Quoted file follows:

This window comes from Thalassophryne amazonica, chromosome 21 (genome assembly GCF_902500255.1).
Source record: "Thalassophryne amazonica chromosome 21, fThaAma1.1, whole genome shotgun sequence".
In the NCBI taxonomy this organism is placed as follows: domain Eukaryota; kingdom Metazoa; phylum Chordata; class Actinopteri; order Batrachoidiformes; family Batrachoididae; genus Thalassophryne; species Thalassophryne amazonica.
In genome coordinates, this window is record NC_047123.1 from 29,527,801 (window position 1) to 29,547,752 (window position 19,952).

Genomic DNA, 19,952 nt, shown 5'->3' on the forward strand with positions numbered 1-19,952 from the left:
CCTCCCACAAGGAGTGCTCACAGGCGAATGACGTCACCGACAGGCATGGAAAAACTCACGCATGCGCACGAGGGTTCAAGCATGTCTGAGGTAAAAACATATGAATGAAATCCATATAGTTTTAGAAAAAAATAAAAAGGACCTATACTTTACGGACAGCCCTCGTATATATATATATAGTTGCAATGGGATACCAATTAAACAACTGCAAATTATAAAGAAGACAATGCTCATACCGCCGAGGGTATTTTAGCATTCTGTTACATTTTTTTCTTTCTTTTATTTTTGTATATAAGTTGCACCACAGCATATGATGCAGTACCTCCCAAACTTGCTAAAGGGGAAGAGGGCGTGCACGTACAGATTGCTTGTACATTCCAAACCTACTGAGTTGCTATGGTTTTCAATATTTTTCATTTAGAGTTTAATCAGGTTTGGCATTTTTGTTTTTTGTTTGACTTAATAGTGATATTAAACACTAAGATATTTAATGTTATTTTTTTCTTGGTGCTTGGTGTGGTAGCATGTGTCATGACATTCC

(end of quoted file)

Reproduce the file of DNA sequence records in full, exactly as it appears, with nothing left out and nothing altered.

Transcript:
This window comes from Thalassophryne amazonica, chromosome 21 (genome assembly GCF_902500255.1).
Source record: "Thalassophryne amazonica chromosome 21, fThaAma1.1, whole genome shotgun sequence".
In the NCBI taxonomy this organism is placed as follows: domain Eukaryota; kingdom Metazoa; phylum Chordata; class Actinopteri; order Batrachoidiformes; family Batrachoididae; genus Thalassophryne; species Thalassophryne amazonica.
In genome coordinates, this window is record NC_047123.1 from 29,527,801 (window position 1) to 29,547,752 (window position 19,952).

Genomic DNA, 19,952 nt, shown 5'->3' on the forward strand with positions numbered 1-19,952 from the left:
CCTCCCACAAGGAGTGCTCACAGGCGAATGACGTCACCGACAGGCATGGAAAAACTCACGCATGCGCACGAGGGTTCAAGCATGTCTGAGGTAAAAACATATGAATGAAATCCATATAGTTTTAGAAAAAAATAAAAAGGACCTATACTTTACGGACAGCCCTCGTATATATATATATAGTTGCAATGGGATACCAATTAAACAACTGCAAATTATAAAGAAGACAATGCTCATACCGCCGAGGGTATTTTAGCATTCTGTTACATTTTTTTCTTTCTTTTATTTTTGTATATAAGTTGCACCACAGCATATGATGCAGTACCTCCCAAACTTGCTAAAGGGGAAGAGGGCGTGCACGTACAGATTGCTTGTACATTCCAAACCTACTGAGTTGCTATGGTTTTCAATATTTTTCATTTAGAGTTTAATCAGGTTTGGCATTTTTGTTTTTTGTTTGACTTAATAGTGATATTAAACACTAAGATATTTAATGTTATTTTTTTCTTGGTGCTTGGTGTGGTAGCATGTGTCATGACATTCC